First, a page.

These are advanced settings that may be utilized to further strengthen the security of your WordPress site.
Note: These settings are listed as advanced because they block common forms of attacks but they can also block legitimate plugins and themes that rely on the same techniques. When activating the settings below, we recommend enabling them one by one to test that everything on your site is still working as expected.
Remember, some of these settings might conflict with other plugins or themes, so test your site after enabling each setting.
Windows Live Writer Header
This is not needed if you do not use Windows Live Writer or other blogging clients that rely on this file.
Removes the RSD (Really Simple Discovery) header. If you don't integrate your blog with external XML-RPC services such as Flickr then the "RSD" function is pretty much useless to you.
This option will cut down on comment spam by denying comments from bots with no referrer or without a user-agent identified.
Disables the file editor for plugins and themes requiring users to have access to the file system to modify files. Once activated you will need to manually edit theme and other files using a tool other than WordPress.
Off = XMLRPC is fully enabled and will function as normal.
Only Disable Trackbacks/Pingbacks = Your site will not be susceptible to denial of service attacks via the trackback/pingback feature. Other XMLRPC features will work as normal. You need this if you require features such as Jetpack or the WordPress Mobile app.
Completely Disable XMLRPC is the safest, XMLRPC will be completely disabled by your webserver. This will prevent features such as Jetpack that require XMLRPC from working.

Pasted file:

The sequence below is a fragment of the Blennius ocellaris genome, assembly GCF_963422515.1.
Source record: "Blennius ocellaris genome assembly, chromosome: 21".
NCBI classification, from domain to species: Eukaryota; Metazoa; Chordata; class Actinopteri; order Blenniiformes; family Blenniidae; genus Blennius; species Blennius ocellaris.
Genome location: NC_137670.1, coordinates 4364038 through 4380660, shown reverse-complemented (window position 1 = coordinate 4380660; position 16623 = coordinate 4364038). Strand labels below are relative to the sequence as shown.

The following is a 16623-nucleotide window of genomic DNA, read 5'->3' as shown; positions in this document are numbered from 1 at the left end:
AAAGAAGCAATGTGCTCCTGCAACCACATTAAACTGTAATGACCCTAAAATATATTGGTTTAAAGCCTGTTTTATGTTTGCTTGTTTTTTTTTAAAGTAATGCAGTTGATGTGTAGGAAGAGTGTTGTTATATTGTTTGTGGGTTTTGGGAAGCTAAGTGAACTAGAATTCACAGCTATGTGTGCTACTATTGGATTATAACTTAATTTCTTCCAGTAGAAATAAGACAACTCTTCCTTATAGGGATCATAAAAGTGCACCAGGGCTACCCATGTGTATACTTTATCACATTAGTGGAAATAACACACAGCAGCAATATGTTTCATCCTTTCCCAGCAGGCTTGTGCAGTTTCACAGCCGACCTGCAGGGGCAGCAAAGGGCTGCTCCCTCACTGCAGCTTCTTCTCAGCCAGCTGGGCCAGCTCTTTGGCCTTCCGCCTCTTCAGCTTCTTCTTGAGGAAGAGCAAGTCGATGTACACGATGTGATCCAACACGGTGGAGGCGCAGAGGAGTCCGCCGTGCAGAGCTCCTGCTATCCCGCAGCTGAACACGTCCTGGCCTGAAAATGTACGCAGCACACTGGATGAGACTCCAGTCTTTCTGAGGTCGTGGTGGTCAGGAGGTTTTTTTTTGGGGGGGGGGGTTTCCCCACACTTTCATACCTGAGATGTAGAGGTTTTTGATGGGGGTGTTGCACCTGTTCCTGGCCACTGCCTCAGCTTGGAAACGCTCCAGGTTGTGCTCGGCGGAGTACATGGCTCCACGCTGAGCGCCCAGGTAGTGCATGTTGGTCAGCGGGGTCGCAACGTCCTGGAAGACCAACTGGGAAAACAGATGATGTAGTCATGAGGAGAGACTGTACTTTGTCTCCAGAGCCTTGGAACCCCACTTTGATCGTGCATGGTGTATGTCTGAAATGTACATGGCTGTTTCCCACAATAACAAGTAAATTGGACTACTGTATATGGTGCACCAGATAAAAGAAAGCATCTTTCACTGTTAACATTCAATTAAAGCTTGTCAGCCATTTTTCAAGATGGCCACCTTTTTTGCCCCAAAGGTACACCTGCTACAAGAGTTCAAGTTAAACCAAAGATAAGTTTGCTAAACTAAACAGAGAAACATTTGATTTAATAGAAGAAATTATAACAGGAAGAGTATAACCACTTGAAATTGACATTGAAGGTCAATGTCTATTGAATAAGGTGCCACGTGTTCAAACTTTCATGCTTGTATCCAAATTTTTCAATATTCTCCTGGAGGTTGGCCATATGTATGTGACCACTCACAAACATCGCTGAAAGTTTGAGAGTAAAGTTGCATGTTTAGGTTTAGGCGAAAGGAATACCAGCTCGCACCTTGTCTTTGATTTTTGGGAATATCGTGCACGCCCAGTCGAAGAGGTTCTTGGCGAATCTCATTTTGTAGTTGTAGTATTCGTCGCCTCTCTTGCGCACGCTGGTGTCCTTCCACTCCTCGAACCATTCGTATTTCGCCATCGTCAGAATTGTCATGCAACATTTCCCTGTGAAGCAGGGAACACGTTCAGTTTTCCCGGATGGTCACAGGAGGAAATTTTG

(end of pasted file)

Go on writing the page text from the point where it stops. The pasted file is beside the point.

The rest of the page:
Multiple Authentication Attempts per XML-RPC Request
WordPress' XML-RPC feature allows hundreds of username and password guesses per request. Use the recommended "Block" setting below to prevent attackers from exploiting this feature.
Block = Blocks XML-RPC requests that contain multiple login attempts. This setting is highly recommended.
Allow = Allows XML-RPC requests that contain multiple login attempts. Only use this setting if a service requires it.
The WordPress REST API is part of WordPress and provides developers with new ways to manage WordPress. By default, it could give public access to information that you believe is private on your site. For more details, see our post about the WordPress REST API here.
Restricted Access - Restrict access to most REST API data. This means that most requests will require a logged in user or a user with specific privileges, blocking public requests for potentially-private data. We recommend selecting this option.
Default Access - Access to REST API data is left as default. Information including published posts, user details, and media library entries is available for public access.
Protect Against Tabnapping
Enabling this feature helps protect visitors to this site (including logged in users) from phishing attacks launched by a linked site. Details on tabnapping via target="_blank" links can be found in this article.